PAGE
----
- Give Money – When all else fails, you can always dig into your pocket and provide financial assistance. There aren’t any organizations that couldn’t use a couple of extra bucks to help with their cause. There are no shortage of places to donate – find a cause that you agree with and send them $50 (or whatever you can afford). It’s easy to do and your donation will go a long way.
- Speak out Online – There is perhaps no better way to reach so many people on a shoestring budget. With a global audience, participating in the discussion online can cause ripple effects for years to come. Start a blog (zero to little cost) and get writing. Find some popular blogs of writers you disagree with, and present a dissenting point of view. There are always two sides to an argument (at a minimum) so get in there and present your view.
You don’t need to try to tackle each of the above ideas. Pick one or two and start there. Now that you have some ideas, it’s up to you – get involved or stay complacent. The choice is yours. I am sure you are thinking that you are too busy with your own life and activities to get involved. Too bad because chances are you are caught up in the all-American, capitalist rat-race. Here are some thoughts that may help you put things into a larger perspective.
The Paradox of our Time By Dr. Bob Moorehead
I found this interesting essay on line that comes from a preacher. Some of the most insightful and inspiring words I have heard. Love the humor and rhythm. Would make an excellent song.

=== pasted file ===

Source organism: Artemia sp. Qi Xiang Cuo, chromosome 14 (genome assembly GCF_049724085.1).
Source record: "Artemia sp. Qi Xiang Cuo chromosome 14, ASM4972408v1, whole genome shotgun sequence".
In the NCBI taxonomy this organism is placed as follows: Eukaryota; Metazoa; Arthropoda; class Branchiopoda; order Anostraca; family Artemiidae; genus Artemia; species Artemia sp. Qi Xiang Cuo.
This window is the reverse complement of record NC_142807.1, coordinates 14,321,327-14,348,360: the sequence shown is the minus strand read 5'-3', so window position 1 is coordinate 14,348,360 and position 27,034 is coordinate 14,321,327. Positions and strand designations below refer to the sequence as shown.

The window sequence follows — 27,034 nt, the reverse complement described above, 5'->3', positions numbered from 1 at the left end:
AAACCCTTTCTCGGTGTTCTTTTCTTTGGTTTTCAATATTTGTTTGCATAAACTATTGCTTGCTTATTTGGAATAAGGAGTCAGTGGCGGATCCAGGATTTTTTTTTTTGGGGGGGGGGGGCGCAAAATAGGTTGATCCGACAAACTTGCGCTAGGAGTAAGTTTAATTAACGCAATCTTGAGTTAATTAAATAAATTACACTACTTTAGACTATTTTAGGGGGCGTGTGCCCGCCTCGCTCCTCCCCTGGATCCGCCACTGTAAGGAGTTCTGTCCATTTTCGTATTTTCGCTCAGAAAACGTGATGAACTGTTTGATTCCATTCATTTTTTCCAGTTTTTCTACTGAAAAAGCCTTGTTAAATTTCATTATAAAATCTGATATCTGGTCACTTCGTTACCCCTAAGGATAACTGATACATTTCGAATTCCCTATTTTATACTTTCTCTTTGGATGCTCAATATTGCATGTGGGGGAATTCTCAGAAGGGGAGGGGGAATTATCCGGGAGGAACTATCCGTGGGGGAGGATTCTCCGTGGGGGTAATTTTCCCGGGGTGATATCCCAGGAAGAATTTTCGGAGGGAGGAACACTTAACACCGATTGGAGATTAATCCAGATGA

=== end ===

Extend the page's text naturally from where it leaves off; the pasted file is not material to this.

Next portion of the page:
- The paradox of our time in history is that we have taller buildings, but shorter tempers; wider freeways, but narrower viewpoints.
- We spend more, but have less; we buy more, but enjoy it less.
- We have bigger houses and smaller families; more conveniences, but less time;
- We have more degrees, but less sense; more knowledge, but less judgment; more experts, but more problems; more medicine, but less wellness.
- We drink too much, smoke too much, spend too recklessly, laugh too little, drive too fast, get too angry too quickly, stay up too late, get up too tired, read too seldom, watch TV too much, and pray too seldom.
- We have multiplied our possessions, but reduced our values.
- We talk too much, love too seldom, and hate too often.
- We’ve learned how to make a living, but not a life; we’ve added years to life, not life to years.
- We’ve been all the way to the moon and back, but have trouble crossing the street to meet the new neighbor.
- We’ve conquered outer space, but not inner space.
- We’ve done larger things, but not better things.
- We’ve cleaned up the air, but polluted the soul.
- We’ve split the atom, but not our prejudice.
- We write more, but learn less.
- We plan more, but accomplish less.
- We’ve learned to rush, but not to wait.
- We build more computers to hold more information to produce more copies than ever, but have less communication.
- These are the times of fast foods and slow digestion; tall men, and short character; steep profits, and shallow relationships.
- These are the times of world peace, but domestic warfare; more leisure, but less fun; more kinds of food, but less nutrition.
- These are days of two incomes, but more divorce; of fancier houses, but broken homes.
- These are days of quick trips, disposable diapers, throw-away morality, one-night stands, overweight bodies, and pills that do everything from cheer to quiet, to kill.
It is a time when there is much in the show window and nothing in the stockroom; a time when technology can bring this letter to you, and a time when you can choose either to share this insight, or to just hit delete.